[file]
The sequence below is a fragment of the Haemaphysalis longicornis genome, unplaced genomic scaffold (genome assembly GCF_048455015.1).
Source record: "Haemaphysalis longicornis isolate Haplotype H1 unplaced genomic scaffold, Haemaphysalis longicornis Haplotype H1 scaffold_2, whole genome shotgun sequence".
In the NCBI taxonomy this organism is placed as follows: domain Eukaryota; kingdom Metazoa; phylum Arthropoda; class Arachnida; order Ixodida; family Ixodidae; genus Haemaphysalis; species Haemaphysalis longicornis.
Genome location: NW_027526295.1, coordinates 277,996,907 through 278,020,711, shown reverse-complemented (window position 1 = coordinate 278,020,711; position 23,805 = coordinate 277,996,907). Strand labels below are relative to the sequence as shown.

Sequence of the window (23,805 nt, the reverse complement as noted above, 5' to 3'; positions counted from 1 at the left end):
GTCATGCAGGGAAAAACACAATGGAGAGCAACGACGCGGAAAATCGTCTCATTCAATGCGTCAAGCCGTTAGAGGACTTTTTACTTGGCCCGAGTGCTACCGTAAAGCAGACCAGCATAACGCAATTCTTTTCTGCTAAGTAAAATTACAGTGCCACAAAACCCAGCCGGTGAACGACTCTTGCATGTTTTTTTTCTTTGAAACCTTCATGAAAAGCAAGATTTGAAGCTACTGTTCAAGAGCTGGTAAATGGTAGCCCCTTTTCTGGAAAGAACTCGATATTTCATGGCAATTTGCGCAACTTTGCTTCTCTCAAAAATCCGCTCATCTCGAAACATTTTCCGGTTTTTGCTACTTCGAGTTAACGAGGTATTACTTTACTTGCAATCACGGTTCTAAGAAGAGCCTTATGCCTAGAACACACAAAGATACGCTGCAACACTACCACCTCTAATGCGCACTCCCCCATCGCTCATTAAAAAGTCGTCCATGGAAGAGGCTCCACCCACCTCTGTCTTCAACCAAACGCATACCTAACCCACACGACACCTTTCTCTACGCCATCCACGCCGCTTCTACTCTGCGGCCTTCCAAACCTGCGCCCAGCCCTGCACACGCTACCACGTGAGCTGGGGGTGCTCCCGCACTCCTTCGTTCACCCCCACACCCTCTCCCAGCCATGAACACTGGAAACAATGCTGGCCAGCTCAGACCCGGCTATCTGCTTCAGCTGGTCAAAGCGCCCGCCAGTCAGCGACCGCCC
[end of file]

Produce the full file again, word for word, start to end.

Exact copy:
The sequence below is a fragment of the Haemaphysalis longicornis genome, unplaced genomic scaffold (genome assembly GCF_048455015.1).
Source record: "Haemaphysalis longicornis isolate Haplotype H1 unplaced genomic scaffold, Haemaphysalis longicornis Haplotype H1 scaffold_2, whole genome shotgun sequence".
In the NCBI taxonomy this organism is placed as follows: domain Eukaryota; kingdom Metazoa; phylum Arthropoda; class Arachnida; order Ixodida; family Ixodidae; genus Haemaphysalis; species Haemaphysalis longicornis.
Genome location: NW_027526295.1, coordinates 277,996,907 through 278,020,711, shown reverse-complemented (window position 1 = coordinate 278,020,711; position 23,805 = coordinate 277,996,907). Strand labels below are relative to the sequence as shown.

Sequence of the window (23,805 nt, the reverse complement as noted above, 5' to 3'; positions counted from 1 at the left end):
GTCATGCAGGGAAAAACACAATGGAGAGCAACGACGCGGAAAATCGTCTCATTCAATGCGTCAAGCCGTTAGAGGACTTTTTACTTGGCCCGAGTGCTACCGTAAAGCAGACCAGCATAACGCAATTCTTTTCTGCTAAGTAAAATTACAGTGCCACAAAACCCAGCCGGTGAACGACTCTTGCATGTTTTTTTTCTTTGAAACCTTCATGAAAAGCAAGATTTGAAGCTACTGTTCAAGAGCTGGTAAATGGTAGCCCCTTTTCTGGAAAGAACTCGATATTTCATGGCAATTTGCGCAACTTTGCTTCTCTCAAAAATCCGCTCATCTCGAAACATTTTCCGGTTTTTGCTACTTCGAGTTAACGAGGTATTACTTTACTTGCAATCACGGTTCTAAGAAGAGCCTTATGCCTAGAACACACAAAGATACGCTGCAACACTACCACCTCTAATGCGCACTCCCCCATCGCTCATTAAAAAGTCGTCCATGGAAGAGGCTCCACCCACCTCTGTCTTCAACCAAACGCATACCTAACCCACACGACACCTTTCTCTACGCCATCCACGCCGCTTCTACTCTGCGGCCTTCCAAACCTGCGCCCAGCCCTGCACACGCTACCACGTGAGCTGGGGGTGCTCCCGCACTCCTTCGTTCACCCCCACACCCTCTCCCAGCCATGAACACTGGAAACAATGCTGGCCAGCTCAGACCCGGCTATCTGCTTCAGCTGGTCAAAGCGCCCGCCAGTCAGCGACCGCCC